- Blended whiskey: A combination of whiskeys. Unlike blended malts, blended whiskeys aren’t just limited to combining single malts, so you can combine blended malts with other blended malts to create a unique flavor.
- Single barrel: Whiskey sourced from a specific barrel within a single distillery. Limiting the bottling to a single barrel helps preserve the ‘flavor’ of the barrel, and whiskey fans often note that barrel ‘flavors’ can differ even within the same distillery.
- Cask strength: There’s no dilution involved with the drink – instead, it’s right from the wooden barrel the whiskey was aged in. This results in a drink that packs a much stronger punch than your average whiskey.
3. Choose How You Want Your Whiskey Served
Once you’ve decided what type of whiskey you’re looking for, the next step is to determine how you want it served. You can either choose to have the whiskey as part of a whiskey cocktail or drink it by itself.
There are two primary ways in which you drink whiskey “by itself”:
- Neat: Whiskey, at room temperature, without anything else (straight whiskey)
- On the Rocks: Whiskey served over ice
However, if you’re not keen on the strong hit of alcohol, you can always order it as part of a cocktail or with something else. Some terms you should know include:
- Whiskey with water: Exactly what it sounds like – it’s whiskey served with water
- Whiskey with a _____ back: Whiskey served with a chaser (another beverage) on the side. This allows you to control how you want to mix the drink, and you can choose how much whiskey you want to add to the other beverage.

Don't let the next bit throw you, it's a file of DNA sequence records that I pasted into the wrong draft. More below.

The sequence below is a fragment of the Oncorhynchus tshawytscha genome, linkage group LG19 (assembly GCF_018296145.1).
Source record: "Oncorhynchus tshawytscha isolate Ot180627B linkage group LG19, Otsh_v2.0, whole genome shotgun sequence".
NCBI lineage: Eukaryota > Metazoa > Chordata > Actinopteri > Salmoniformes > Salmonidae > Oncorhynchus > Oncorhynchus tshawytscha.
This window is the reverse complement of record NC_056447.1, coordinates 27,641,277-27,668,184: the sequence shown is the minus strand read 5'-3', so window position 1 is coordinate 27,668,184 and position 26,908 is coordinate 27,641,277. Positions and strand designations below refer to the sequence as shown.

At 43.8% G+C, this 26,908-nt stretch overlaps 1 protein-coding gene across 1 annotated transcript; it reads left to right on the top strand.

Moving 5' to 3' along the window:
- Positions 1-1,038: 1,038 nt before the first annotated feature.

If you’re looking for a mixed drink (i.e. a whiskey cocktail), some common options include:
- Whiskey Sour – Bourbon whiskey, sweet syrup, and lemon juice.
- Manhattan – Rye or Canadian whisky, vermouth, Angostura bitters, orange bitters, and a cherry.
- Old Fashioned – Sugar, Angostura bitters, water, bourbon, garnished with an orange peel.
- Mint Julep – Bourbon, mint leaves or syrup, lemon juice, and pour over ice.
- Highball – Whiskey, soda water, lemon, and ice.
- Whiskey Tonic – Irish whiskey, tonic water, and lemon.
One of the above drinks would be a great choice for your first foray into drinking whiskey!
When ordering a cocktail, make sure to specify which whiskey you want to be added to your drink. For example, if you want a Whiskey sour made with Jack Daniel’s, make sure to let your bartender know that’s exactly what you’re looking for.
Remember, aside from taste, the different whiskeys also generally have different prices in bars. So if you aren’t clear about what you’re looking for, you could be served a cocktail you dislike and also find yourself saddled with a bill that’s significantly higher than you expected.
4. Enjoy Your Whiskey
That’s basically it!
All you need to do now is sit back and enjoy your drink. Once you’re done with your drink, you can choose another whiskey to try out (or experiment with a new whiskey cocktail).
If you’re not sure what else you might like, feel free to ask your bartender for recommendations – bartenders usually have significant knowledge of the drinks that are available, and they’ll be more than happy to help you out however possible.
This is especially true if you’ve tipped well for your first drink!
If you’re still worried about ordering whisky, try looking for bars that offer whisky “flights” – that is, small tasters of different types of whiskeys. These will help you determine what your favorite whiskey is, so you don’t have to worry about going through a few large drinks before finding one you truly love.
Now you’re drinking whiskey like a pro!